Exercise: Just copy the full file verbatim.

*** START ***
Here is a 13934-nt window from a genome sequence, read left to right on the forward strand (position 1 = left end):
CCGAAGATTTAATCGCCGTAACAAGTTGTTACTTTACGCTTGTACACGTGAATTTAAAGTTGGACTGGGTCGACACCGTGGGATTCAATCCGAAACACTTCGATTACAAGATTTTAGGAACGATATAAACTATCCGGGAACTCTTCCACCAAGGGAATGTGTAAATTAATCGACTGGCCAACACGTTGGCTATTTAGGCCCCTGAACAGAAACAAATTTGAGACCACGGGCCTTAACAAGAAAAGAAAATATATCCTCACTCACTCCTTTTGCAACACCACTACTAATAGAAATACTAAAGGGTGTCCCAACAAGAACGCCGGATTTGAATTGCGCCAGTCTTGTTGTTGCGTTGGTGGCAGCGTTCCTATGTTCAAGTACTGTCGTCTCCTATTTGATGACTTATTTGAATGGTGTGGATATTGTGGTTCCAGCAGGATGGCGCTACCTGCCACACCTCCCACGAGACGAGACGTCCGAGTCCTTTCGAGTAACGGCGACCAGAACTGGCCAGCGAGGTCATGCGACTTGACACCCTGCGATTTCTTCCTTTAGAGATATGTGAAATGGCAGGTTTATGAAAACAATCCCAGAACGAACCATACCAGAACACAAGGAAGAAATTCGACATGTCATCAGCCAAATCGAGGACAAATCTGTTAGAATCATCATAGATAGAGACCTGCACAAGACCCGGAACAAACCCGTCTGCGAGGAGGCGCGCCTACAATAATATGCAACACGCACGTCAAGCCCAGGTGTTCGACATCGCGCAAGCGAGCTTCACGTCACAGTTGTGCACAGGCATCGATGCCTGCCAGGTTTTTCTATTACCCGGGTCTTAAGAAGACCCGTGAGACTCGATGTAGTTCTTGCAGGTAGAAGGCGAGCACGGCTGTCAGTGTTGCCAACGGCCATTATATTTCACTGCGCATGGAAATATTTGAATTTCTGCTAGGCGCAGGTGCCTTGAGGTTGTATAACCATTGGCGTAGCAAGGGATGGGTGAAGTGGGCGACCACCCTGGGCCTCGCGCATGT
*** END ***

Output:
Here is a 13934-nt window from a genome sequence, read left to right on the forward strand (position 1 = left end):
CCGAAGATTTAATCGCCGTAACAAGTTGTTACTTTACGCTTGTACACGTGAATTTAAAGTTGGACTGGGTCGACACCGTGGGATTCAATCCGAAACACTTCGATTACAAGATTTTAGGAACGATATAAACTATCCGGGAACTCTTCCACCAAGGGAATGTGTAAATTAATCGACTGGCCAACACGTTGGCTATTTAGGCCCCTGAACAGAAACAAATTTGAGACCACGGGCCTTAACAAGAAAAGAAAATATATCCTCACTCACTCCTTTTGCAACACCACTACTAATAGAAATACTAAAGGGTGTCCCAACAAGAACGCCGGATTTGAATTGCGCCAGTCTTGTTGTTGCGTTGGTGGCAGCGTTCCTATGTTCAAGTACTGTCGTCTCCTATTTGATGACTTATTTGAATGGTGTGGATATTGTGGTTCCAGCAGGATGGCGCTACCTGCCACACCTCCCACGAGACGAGACGTCCGAGTCCTTTCGAGTAACGGCGACCAGAACTGGCCAGCGAGGTCATGCGACTTGACACCCTGCGATTTCTTCCTTTAGAGATATGTGAAATGGCAGGTTTATGAAAACAATCCCAGAACGAACCATACCAGAACACAAGGAAGAAATTCGACATGTCATCAGCCAAATCGAGGACAAATCTGTTAGAATCATCATAGATAGAGACCTGCACAAGACCCGGAACAAACCCGTCTGCGAGGAGGCGCGCCTACAATAATATGCAACACGCACGTCAAGCCCAGGTGTTCGACATCGCGCAAGCGAGCTTCACGTCACAGTTGTGCACAGGCATCGATGCCTGCCAGGTTTTTCTATTACCCGGGTCTTAAGAAGACCCGTGAGACTCGATGTAGTTCTTGCAGGTAGAAGGCGAGCACGGCTGTCAGTGTTGCCAACGGCCATTATATTTCACTGCGCATGGAAATATTTGAATTTCTGCTAGGCGCAGGTGCCTTGAGGTTGTATAACCATTGGCGTAGCAAGGGATGGGTGAAGTGGGCGACCACCCTGGGCCTCGCGCATGT